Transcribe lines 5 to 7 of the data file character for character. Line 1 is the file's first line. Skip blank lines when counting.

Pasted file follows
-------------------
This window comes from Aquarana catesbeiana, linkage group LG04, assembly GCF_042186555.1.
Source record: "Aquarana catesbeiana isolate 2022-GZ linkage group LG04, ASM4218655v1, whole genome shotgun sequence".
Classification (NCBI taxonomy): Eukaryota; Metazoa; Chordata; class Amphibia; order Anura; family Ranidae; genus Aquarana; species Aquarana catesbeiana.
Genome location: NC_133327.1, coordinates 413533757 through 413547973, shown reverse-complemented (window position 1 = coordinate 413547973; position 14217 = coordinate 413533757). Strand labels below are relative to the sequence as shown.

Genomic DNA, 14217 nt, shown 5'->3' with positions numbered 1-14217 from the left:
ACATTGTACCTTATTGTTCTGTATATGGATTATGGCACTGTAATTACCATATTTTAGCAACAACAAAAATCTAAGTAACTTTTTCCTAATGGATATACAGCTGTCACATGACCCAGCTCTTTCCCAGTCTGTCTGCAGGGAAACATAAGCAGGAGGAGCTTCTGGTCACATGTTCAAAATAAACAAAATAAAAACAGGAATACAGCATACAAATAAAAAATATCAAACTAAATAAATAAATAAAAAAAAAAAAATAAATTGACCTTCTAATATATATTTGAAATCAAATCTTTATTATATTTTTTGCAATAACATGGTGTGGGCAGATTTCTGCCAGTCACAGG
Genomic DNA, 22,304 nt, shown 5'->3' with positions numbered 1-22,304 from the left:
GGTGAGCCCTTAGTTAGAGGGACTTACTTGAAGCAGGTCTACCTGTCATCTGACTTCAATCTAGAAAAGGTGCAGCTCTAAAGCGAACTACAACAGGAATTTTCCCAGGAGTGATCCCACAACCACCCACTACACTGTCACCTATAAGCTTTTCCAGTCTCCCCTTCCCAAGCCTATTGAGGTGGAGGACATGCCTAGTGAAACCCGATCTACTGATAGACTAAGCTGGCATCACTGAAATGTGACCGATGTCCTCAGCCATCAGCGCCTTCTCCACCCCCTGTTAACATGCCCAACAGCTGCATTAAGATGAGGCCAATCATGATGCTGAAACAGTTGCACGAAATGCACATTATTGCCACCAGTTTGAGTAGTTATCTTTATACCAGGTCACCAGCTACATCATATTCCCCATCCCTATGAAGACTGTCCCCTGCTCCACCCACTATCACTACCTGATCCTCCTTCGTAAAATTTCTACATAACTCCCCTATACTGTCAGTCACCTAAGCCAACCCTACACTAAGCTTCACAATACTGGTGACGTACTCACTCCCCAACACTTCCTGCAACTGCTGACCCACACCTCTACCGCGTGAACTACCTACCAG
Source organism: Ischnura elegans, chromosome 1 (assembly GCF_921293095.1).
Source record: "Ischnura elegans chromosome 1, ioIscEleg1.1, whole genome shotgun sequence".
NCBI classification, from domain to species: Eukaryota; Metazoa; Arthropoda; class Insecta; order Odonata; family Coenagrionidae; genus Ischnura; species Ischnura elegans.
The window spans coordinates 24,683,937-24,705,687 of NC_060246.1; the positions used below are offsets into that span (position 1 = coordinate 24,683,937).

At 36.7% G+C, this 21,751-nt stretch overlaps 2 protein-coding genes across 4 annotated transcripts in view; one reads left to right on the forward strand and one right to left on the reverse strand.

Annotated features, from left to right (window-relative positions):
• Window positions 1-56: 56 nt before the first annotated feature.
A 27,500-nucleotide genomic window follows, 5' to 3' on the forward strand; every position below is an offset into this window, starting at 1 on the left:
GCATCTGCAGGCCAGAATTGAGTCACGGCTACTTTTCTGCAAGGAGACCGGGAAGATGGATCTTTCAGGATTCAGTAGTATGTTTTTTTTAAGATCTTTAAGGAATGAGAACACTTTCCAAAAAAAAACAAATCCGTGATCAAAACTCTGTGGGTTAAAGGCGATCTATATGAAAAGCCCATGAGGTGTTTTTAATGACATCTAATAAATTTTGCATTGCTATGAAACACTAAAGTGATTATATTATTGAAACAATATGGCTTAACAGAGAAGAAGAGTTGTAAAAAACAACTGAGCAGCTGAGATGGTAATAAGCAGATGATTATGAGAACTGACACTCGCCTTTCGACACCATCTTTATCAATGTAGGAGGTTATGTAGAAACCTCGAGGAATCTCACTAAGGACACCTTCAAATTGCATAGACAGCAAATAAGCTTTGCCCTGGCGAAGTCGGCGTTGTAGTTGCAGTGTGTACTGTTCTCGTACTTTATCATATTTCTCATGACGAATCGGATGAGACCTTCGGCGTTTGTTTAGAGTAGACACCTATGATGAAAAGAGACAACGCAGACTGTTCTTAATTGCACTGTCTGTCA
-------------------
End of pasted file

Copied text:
Genomic DNA, 14217 nt, shown 5'->3' with positions numbered 1-14217 from the left:
ACATTGTACCTTATTGTTCTGTATATGGATTATGGCACTGTAATTACCATATTTTAGCAACAACAAAAATCTAAGTAACTTTTTCCTAATGGATATACAGCTGTCACATGACCCAGCTCTTTCCCAGTCTGTCTGCAGGGAAACATAAGCAGGAGGAGCTTCTGGTCACATGTTCAAAATAAACAAAATAAAAACAGGAATACAGCATACAAATAAAAAATATCAAACTAAATAAATAAATAAAAAAAAAAAAATAAATTGACCTTCTAATATATATTTGAAATCAAATCTTTATTATATTTTTTGCAATAACATGGTGTGGGCAGATTTCTGCCAGTCACAGG
Genomic DNA, 22,304 nt, shown 5'->3' with positions numbered 1-22,304 from the left: